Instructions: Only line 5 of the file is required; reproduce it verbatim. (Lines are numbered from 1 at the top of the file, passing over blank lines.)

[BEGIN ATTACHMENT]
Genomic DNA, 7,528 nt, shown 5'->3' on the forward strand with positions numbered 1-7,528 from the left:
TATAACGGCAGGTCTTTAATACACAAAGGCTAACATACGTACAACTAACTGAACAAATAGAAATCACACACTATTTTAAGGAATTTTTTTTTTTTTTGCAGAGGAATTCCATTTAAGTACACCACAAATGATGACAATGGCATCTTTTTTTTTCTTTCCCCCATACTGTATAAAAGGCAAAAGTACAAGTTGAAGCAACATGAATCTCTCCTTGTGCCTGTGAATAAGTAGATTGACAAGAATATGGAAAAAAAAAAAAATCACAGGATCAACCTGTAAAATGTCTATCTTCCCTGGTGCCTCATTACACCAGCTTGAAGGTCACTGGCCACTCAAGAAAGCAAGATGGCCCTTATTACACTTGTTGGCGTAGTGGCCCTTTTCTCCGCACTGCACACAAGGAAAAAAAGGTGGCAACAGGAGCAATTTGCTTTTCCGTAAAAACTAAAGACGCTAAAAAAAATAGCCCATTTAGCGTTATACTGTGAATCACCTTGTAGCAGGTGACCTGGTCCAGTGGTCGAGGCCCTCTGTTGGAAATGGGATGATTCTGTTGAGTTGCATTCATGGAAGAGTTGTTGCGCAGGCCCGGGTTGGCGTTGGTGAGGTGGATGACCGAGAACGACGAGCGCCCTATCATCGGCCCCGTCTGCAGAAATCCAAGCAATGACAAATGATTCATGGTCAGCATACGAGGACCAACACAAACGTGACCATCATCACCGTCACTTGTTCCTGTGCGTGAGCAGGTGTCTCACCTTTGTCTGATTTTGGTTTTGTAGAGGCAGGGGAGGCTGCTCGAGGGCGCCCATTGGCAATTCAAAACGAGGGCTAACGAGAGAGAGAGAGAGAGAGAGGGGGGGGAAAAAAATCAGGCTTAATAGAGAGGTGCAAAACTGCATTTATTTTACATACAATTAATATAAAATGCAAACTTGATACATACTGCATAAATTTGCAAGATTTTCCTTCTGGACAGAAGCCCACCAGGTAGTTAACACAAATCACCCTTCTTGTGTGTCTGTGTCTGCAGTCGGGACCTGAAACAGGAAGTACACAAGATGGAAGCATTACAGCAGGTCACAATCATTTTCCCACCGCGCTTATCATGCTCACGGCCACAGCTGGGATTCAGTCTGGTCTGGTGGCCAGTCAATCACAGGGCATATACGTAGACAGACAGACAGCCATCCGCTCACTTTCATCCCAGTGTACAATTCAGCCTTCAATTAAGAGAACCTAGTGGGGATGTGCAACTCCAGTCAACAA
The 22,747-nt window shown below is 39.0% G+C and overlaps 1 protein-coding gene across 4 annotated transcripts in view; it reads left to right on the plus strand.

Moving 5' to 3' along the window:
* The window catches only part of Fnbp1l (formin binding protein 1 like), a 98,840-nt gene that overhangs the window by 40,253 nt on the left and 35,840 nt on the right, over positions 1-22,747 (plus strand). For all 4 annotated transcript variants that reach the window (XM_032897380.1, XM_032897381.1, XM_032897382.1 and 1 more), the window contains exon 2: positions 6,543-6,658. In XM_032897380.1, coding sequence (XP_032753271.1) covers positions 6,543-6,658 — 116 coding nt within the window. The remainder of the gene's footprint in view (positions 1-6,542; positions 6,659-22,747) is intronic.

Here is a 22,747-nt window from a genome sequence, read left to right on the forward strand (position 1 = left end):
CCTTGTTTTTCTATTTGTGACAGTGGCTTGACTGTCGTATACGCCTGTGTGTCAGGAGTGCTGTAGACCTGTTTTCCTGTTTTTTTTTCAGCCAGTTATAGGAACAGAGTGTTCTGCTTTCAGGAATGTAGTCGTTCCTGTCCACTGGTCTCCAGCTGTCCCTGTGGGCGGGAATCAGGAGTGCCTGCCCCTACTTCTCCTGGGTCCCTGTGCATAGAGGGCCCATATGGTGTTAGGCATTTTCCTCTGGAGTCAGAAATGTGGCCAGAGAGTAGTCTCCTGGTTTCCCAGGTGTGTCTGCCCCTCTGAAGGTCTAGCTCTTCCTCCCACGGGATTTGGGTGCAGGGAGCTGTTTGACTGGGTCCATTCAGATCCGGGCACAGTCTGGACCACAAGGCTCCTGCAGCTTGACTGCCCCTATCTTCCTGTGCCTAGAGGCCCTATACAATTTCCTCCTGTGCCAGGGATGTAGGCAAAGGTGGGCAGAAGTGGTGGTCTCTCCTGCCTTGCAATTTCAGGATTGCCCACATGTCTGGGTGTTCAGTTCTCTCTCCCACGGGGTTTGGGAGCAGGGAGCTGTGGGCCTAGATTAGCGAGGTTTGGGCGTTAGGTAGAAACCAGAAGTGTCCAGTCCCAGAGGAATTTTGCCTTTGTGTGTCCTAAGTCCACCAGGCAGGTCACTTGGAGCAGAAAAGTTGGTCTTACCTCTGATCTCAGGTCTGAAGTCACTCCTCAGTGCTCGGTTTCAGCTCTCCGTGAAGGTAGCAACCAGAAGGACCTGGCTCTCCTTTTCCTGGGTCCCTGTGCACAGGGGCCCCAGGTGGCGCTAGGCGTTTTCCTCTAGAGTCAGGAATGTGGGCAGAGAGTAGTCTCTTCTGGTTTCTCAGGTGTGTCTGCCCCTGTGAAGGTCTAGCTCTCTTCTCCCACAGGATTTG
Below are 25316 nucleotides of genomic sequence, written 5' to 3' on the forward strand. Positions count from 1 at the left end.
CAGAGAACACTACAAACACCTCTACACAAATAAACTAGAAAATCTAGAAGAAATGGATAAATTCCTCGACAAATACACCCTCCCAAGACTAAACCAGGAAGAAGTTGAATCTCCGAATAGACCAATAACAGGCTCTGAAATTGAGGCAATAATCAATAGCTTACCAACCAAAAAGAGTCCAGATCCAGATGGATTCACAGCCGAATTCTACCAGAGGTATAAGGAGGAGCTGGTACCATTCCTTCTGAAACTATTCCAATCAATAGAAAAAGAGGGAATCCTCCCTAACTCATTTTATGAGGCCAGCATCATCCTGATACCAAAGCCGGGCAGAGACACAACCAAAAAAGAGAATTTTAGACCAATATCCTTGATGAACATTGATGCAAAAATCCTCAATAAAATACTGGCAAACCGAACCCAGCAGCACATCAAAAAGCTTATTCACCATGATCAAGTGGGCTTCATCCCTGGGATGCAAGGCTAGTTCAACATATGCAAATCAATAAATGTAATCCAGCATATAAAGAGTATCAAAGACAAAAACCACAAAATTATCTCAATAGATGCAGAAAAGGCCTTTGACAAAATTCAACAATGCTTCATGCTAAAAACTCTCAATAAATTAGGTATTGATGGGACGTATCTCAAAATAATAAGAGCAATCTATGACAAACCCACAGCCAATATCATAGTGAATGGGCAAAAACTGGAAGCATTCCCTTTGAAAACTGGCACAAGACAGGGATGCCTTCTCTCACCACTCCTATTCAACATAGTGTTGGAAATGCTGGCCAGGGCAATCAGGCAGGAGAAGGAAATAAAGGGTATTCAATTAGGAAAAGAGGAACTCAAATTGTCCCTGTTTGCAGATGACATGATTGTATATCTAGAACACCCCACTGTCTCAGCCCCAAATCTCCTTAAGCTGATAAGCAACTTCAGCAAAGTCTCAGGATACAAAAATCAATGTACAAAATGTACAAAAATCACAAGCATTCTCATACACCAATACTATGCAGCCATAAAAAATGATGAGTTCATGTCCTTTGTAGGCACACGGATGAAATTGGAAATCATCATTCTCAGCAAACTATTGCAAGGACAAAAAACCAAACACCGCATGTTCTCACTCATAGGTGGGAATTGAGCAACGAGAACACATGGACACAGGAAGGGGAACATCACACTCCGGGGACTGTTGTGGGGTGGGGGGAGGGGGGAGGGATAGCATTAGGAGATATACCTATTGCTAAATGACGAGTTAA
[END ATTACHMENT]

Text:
* The window catches only part of Fnbp1l (formin binding protein 1 like), a 98,840-nt gene that overhangs the window by 40,253 nt on the left and 35,840 nt on the right, over positions 1-22,747 (plus strand). For all 4 annotated transcript variants that reach the window (XM_032897380.1, XM_032897381.1, XM_032897382.1 and 1 more), the window contains exon 2: positions 6,543-6,658. In XM_032897380.1, coding sequence (XP_032753271.1) covers positions 6,543-6,658 — 116 coding nt within the window. The remainder of the gene's footprint in view (positions 1-6,542; positions 6,659-22,747) is intronic.